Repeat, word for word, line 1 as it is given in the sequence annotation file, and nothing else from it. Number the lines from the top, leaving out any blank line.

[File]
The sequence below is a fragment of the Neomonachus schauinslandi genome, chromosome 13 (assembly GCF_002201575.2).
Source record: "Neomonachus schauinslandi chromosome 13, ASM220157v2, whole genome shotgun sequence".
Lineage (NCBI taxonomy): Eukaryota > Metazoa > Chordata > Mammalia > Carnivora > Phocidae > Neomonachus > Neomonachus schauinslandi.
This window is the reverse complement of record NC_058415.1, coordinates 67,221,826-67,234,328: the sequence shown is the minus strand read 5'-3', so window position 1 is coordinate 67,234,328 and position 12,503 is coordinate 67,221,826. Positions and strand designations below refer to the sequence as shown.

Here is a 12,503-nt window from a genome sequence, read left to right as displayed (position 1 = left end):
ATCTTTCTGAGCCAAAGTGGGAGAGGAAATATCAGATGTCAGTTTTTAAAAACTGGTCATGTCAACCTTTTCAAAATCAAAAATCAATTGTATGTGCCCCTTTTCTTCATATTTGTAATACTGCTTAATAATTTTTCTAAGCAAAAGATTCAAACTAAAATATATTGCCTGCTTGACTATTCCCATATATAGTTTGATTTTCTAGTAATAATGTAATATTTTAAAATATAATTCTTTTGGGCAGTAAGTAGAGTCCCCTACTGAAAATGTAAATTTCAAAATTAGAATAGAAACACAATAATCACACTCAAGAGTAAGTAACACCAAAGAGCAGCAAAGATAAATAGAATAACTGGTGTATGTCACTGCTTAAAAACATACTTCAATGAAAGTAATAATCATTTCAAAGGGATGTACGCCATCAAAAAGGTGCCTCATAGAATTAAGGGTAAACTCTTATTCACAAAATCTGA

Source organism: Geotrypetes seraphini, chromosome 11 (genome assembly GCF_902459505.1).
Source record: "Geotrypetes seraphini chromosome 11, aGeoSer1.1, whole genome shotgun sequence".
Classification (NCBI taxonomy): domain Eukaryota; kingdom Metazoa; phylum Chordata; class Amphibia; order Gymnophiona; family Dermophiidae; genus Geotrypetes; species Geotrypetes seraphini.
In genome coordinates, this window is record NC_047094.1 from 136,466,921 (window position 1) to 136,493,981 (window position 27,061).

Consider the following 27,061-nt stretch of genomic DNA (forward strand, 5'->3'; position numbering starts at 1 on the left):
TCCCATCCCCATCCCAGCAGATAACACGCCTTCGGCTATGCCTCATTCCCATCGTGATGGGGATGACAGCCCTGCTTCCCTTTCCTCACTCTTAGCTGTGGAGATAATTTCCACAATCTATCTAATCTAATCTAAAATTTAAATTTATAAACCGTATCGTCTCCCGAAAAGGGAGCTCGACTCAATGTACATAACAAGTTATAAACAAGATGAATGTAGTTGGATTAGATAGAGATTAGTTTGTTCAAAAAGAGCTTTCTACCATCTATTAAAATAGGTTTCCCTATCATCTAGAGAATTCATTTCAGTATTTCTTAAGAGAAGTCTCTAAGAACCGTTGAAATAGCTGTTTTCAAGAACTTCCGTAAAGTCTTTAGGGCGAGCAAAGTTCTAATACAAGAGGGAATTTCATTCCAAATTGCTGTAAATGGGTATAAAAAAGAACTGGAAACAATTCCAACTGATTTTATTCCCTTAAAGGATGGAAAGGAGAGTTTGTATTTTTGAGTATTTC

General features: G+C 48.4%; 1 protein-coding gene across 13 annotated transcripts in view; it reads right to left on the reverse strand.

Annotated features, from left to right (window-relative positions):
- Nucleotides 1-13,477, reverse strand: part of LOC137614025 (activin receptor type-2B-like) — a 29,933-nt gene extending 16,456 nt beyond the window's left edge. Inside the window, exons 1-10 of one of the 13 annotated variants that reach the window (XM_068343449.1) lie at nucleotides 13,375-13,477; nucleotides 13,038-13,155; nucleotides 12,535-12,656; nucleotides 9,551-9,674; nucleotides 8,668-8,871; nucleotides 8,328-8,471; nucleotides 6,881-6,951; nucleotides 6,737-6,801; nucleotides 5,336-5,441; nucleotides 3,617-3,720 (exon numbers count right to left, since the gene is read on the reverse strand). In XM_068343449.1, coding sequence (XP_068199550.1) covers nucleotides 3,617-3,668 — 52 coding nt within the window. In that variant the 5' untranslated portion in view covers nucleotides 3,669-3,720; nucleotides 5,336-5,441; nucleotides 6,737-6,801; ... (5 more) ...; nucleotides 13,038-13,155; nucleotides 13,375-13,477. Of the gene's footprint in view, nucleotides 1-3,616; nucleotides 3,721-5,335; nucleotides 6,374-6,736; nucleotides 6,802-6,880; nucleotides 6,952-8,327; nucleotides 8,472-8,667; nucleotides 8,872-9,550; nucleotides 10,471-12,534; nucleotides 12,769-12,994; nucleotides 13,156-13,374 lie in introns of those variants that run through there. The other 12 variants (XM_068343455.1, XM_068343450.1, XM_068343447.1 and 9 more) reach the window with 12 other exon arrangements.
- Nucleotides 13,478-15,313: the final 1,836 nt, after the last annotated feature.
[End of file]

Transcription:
The sequence below is a fragment of the Neomonachus schauinslandi genome, chromosome 13 (assembly GCF_002201575.2).